Yoga To Improve Your Running

Yoga To Improve Your Running

Running can be really tough, especially if you’re a first timer. Getting into the groove and building up those muscles can seem almost impossible, but it isn’t!
Interestingly, doing other forms of exercise can really help you start your cardio journey. Interestingly enough, yoga can be one of the best ways for you to build muscle and flexibility, strengthen your breathing and even prevent you from injuring yourself whilst running. Here’s why Yoga will make you a better runner.
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Strength:
By building up your strength on the mat and developing your key muscles like the core, hamstrings, quads and hip flexors, you’re more likely to stay injury free when out on a run. It can also maintain good posture and back health, as stretches like down dog and cat cow can reduce pain in the spine.   
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Breathing:
In yoga, breathing is a vital part of your practice and learning to maintain your breath whilst in challenging positions can be difficult. Through this practice of regulating your breath you become more aware of your body and consolidate a relaxed state of mind. Building up your lung capacity through breath control in yoga can help you an infinite amount when you're running. You’ll be able to increase your oxygen intake naturally and reduce anxiety with breath control. Most of the time in running, the issue can be your mind, not your body.
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Heart:
Intense yoga, like Power Yoga or Hot Yoga can do wonders to strengthen your heart. By improving your fitness through challenging postures in yoga, you’re building your heart into a stronger muscle. Common sense says that stronger muscles are inherently good, that’s undeniable. The heart will work better by pumping blood around your body more efficiently and allowing you to work better under stress, it’s a no brainer.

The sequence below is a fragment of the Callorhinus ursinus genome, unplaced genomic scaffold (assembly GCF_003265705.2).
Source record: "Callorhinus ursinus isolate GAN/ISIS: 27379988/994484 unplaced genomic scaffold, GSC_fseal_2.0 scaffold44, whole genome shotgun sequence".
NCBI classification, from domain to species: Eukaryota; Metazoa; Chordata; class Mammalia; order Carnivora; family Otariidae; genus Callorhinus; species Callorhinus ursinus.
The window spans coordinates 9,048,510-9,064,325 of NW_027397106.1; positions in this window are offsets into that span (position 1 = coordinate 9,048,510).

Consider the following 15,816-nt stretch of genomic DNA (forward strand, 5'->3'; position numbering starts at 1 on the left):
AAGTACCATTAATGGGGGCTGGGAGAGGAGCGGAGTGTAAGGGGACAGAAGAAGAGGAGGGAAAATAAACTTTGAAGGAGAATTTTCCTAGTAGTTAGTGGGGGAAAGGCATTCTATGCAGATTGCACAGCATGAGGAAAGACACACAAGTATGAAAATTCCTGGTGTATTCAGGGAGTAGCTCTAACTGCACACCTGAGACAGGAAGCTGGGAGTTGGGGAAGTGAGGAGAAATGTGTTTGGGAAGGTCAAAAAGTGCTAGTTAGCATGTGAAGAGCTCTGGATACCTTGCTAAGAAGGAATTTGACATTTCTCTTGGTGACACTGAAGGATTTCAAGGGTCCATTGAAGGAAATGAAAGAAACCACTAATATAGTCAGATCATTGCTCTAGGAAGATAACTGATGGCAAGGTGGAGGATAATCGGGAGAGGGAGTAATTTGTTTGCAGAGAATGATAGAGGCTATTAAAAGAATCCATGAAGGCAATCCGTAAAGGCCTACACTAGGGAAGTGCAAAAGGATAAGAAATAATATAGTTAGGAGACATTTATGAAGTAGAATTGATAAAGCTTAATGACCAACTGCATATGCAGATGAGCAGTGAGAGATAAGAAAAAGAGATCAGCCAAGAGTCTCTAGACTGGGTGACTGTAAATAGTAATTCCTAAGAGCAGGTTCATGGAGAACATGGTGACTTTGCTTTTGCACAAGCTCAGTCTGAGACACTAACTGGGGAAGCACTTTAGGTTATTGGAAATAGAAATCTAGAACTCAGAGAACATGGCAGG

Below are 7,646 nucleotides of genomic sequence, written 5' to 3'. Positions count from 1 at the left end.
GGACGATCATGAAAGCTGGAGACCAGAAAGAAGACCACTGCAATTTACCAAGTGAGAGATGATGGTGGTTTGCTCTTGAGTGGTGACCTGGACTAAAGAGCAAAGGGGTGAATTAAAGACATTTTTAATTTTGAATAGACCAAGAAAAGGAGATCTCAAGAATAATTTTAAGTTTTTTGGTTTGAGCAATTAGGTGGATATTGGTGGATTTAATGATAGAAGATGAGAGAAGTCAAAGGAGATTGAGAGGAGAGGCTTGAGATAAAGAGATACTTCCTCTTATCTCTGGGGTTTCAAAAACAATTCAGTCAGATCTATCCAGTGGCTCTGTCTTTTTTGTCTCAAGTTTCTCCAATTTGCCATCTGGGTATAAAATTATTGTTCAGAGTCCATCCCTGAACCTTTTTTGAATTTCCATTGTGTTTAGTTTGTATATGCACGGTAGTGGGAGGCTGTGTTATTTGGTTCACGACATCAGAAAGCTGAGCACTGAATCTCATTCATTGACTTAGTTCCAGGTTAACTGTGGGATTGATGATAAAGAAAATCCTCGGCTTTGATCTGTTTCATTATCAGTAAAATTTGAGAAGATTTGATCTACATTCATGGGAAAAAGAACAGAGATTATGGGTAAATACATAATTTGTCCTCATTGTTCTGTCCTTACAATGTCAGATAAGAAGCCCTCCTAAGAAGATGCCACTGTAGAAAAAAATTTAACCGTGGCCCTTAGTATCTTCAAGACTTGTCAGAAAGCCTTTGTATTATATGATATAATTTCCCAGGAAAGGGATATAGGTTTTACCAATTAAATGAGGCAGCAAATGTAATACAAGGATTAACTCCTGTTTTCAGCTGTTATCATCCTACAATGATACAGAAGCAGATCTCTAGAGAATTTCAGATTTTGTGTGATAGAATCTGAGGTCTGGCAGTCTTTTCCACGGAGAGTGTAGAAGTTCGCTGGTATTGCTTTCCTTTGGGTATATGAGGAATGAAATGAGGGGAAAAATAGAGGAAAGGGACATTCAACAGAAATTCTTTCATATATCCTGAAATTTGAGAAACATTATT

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Flexibility and Posture:
By maintaining poses for long periods of time in yoga, you're building elasticity in your muscles and joints, which will enable you to move with more freedom and grace. The mental challenge of holding a pose in yoga also translates into running when you’re fighting to maintain your concentration on putting one foot in front of the other. Good flexibility and posture will not only lower your risk of injury, but will also give you more freedom of movement to allow you to carry on and not give up. Loosening up those muscles after having not done any exercise for a while can be tough! Stretching is key.
  
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Mental Health:
Yoga allows you to build a stronger relationship between the mind and body. Sometimes stillness can be as powerful a tool as movement; stillness in yoga can be just as strengthening as 10 minutes on a treadmill. By exercising mindful breathing and focusing on the present, you are training your mind to push the limits and forgetting your daily worries and anxieties.